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Eastern Health to Enhance Cancer Care for Aboriginal People in Labrador

NEWS RELEASE

Eastern Health to Enhance Cancer Care for Aboriginal People in Labrador

March 11, 2014 – Happy Valley–Goose Bay, NL: Eastern Health today announced the launch of a three-year initiative entitled Journey in the Big Land, aimed at enhancing cancer care services for Labrador Inuit, Innu and members of the NunatuKavut Community Council.

The initiative was made possible with $800,000 from the Canadian Partnership Against Cancer which is an independent organization funded by the Federal Government to accelerate action on cancer control for all Canadians. The funding was awarded to the Cancer Care Program of Eastern Health which provides programs and services to all residents of the province. The initiative recognizes the unique challenges faced by many Aboriginal People when confronted with a cancer diagnosis, including language barriers, cultural differences and geographical isolation from primary care to secondary and tertiary health centres.

“This initiative represents the most significant partnership to date with our partners in Labrador,” said Vickie Kaminski, President and CEO, Eastern Health. “With the help of patients, families, Labrador-Grenfell Health and our partner Aboriginal governments and organizations, we have gained first-hand insight into the complexity of social, cultural and jurisdictional issues facing our patients of Labrador’s Aboriginal groups. The result is a blueprint for an enhanced standard of care that is tailored to the needs of this population and is both inclusive and culturally sensitive.”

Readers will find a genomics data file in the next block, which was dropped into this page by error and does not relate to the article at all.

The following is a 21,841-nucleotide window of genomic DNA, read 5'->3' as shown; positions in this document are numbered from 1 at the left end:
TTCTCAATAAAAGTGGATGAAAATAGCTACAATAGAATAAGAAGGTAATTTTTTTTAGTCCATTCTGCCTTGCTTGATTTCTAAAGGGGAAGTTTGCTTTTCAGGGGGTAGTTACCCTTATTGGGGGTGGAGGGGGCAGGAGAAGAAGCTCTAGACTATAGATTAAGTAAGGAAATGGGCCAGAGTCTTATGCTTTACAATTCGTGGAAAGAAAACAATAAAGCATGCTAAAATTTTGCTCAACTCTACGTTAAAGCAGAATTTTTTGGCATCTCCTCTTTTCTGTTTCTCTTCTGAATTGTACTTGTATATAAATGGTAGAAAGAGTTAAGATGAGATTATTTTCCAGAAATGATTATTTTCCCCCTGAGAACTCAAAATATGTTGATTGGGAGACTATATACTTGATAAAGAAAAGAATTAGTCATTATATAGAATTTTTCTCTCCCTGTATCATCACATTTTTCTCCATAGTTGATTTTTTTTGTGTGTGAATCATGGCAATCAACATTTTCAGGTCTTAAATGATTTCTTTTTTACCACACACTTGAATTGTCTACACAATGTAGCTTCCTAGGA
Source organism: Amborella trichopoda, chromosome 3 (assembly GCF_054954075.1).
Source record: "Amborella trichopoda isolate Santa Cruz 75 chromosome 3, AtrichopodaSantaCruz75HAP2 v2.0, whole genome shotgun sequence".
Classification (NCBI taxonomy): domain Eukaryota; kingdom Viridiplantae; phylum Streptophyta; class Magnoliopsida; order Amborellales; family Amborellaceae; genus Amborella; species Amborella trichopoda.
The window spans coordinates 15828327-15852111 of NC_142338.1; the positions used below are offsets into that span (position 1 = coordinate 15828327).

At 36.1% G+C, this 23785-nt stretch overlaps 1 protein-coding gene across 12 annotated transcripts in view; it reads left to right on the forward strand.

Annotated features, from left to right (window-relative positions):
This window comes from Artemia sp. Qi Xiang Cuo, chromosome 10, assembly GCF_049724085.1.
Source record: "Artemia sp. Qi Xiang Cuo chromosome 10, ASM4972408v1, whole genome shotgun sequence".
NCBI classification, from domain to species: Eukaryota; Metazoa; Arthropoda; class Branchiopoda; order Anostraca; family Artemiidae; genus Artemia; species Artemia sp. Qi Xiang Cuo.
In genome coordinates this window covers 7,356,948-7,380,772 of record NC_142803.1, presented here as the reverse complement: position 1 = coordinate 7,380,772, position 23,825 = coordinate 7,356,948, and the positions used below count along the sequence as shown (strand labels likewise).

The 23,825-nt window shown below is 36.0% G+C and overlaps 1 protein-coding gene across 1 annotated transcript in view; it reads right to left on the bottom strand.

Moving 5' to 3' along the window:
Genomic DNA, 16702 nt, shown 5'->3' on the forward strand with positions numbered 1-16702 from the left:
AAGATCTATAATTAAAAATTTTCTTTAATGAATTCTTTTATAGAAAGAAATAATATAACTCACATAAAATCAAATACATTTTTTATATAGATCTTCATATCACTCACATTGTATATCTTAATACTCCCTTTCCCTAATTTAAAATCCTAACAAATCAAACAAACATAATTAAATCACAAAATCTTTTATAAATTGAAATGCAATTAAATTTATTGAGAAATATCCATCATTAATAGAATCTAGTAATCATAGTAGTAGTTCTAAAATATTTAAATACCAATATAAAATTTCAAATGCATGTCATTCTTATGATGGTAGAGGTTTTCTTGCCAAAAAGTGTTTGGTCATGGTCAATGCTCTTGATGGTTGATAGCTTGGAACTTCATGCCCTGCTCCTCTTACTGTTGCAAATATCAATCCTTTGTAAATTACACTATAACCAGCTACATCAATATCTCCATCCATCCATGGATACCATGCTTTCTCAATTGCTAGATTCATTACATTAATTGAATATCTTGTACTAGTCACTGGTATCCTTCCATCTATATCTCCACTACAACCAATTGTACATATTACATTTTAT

The initiative will focus on three priority areas. They are to:

  • Enhance transitions in care between hospital and community setting;
  • Expand Tele-Oncology for enhanced consultation between oncology specialists and Labrador-Grenfell physicians, nurses in community clinics and patients themselves; and,
  • Increase cultural sensitivity through employee training programs, information packages in the languages of the Labrador Aboriginal groups and the placement of Labrador imagery at the Dr. H. Bliss MurphyCancer Centre.

The framework for the Journey in the Big Land initiative was developed as a result of a stakeholder forum held in Happy Valley-Goose Bay in October of 2013. It was attended by representatives of Eastern Health, Labrador- Grenfell Health, Nunatsiavut Government, NunatuKavut Community Council, the Innu Nation and Aboriginal cancer patients, family members and community elders. Also in attendance were representatives of the Canadian Cancer Society and the Dr. H. Bliss Murphy Cancer Care Foundation.

“The cancer care journey for Inuit living in Labrador is very complex and often means extended periods of time away from home, family, and friends. The cultural challenges that Labrador Inuit face, while being away for assessment and treatment, is an additional stress in an already difficult time,” said Patricia Kemuksigak, Minister of Health and Social Development, Nunatsiavut Government. “The Nunatsiavut Government is committed to the partnership in this initiative to enhance and improve high quality care closer to home. This funding from the Canadian Partnership Against Cancer will give us the ability to work with our partners to make significant improvements to the cancer care experiences of Labrador Inuit.”